A Campbell River resident since 1954, Van Gorman Egan writes so carefully, so lovingly, do devotedly, about one-man fishing on the North Island, decades before the Island Highway was built, that it's easy to understand why artist Loucas Raptis offered to illustrate his next book, whatever it was. With encouragement from Mark Hume, the historian of the Tyee Club has turned his hand to revising four exquisite stories for Rivers of Return, in his trilogy that includes Rivers on My Mind and Rivers of Salt. Mainly sold to collectors of angling books, Van Gorman Egan's limited editions are not the least bit cumbersome in terms of technical language. His unpretentious and poetic prose is for those who appreciate the sophistication of simplicity. "He chose a Skykomish Sunrise on a No. 2 hook, cast it at the edge of the rough water and saw the current take it swiftly away, giving it no chance to go deep."; Having watched Campbell River expand from a village of 3,000 to a city of 28,000, Van Gorman Egan writes with an underlying nostalgia that flashes like a trout beneath surface. His painstaking reverence is easily a match for the better-known works of Roderick Haig-Brown. He sells his books from his home in Campbell River, very near to where Roderick Haig-Brown lived at Above Tide. No, he's not on the web. Van Gorman Egan has also written the history of the Tyee Club, founded in 1925, as a fundraiser for the Haig-Brown Kingfisher Creek Society.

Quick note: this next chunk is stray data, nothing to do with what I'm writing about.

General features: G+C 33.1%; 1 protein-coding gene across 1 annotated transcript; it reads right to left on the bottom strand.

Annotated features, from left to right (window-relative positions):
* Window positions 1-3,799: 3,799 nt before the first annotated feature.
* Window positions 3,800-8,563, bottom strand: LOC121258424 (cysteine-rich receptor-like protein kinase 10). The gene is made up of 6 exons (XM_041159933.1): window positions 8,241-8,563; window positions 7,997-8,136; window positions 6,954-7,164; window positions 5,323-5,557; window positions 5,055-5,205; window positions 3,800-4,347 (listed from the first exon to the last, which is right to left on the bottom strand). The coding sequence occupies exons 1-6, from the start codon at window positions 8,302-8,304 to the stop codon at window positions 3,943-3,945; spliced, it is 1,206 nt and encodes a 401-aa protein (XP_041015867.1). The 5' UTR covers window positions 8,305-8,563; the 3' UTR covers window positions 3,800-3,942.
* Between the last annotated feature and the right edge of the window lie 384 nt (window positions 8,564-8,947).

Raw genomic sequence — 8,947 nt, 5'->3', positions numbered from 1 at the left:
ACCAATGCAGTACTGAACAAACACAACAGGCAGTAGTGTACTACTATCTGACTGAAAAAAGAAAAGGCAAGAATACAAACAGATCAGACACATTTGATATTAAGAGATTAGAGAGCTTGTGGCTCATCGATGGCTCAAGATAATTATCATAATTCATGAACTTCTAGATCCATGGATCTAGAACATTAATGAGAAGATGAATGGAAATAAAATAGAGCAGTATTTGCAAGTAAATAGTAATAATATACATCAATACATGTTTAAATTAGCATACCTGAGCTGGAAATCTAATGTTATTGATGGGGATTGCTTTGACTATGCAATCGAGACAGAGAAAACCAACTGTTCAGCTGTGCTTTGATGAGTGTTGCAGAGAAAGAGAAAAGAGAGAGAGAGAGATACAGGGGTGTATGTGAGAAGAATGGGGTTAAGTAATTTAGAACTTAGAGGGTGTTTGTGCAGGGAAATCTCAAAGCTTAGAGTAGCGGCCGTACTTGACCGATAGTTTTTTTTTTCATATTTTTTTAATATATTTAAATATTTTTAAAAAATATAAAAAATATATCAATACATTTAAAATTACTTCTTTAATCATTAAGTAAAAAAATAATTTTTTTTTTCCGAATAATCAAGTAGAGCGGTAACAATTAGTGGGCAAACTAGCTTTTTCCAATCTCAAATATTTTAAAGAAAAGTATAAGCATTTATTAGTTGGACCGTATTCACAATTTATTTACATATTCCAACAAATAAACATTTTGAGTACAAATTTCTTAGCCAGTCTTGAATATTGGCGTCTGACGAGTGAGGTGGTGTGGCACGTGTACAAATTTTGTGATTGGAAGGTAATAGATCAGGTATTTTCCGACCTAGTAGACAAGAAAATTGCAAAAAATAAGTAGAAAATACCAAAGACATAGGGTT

Tyee: The Story of the Tyee Club of British Columbia (Campbell River: Ptarmigan Press, 1988)
Waterside Reflections (Frank Amato Publications, 1996)
Rivers on My Mind (Riverside Publications, 1999)
Rivers of Return (Riverside Publications, 2003)
River of Salt (Riverside Publications, 2004). Illustrated by Loucas Raptis.

[BCBW 2004] "Fishing"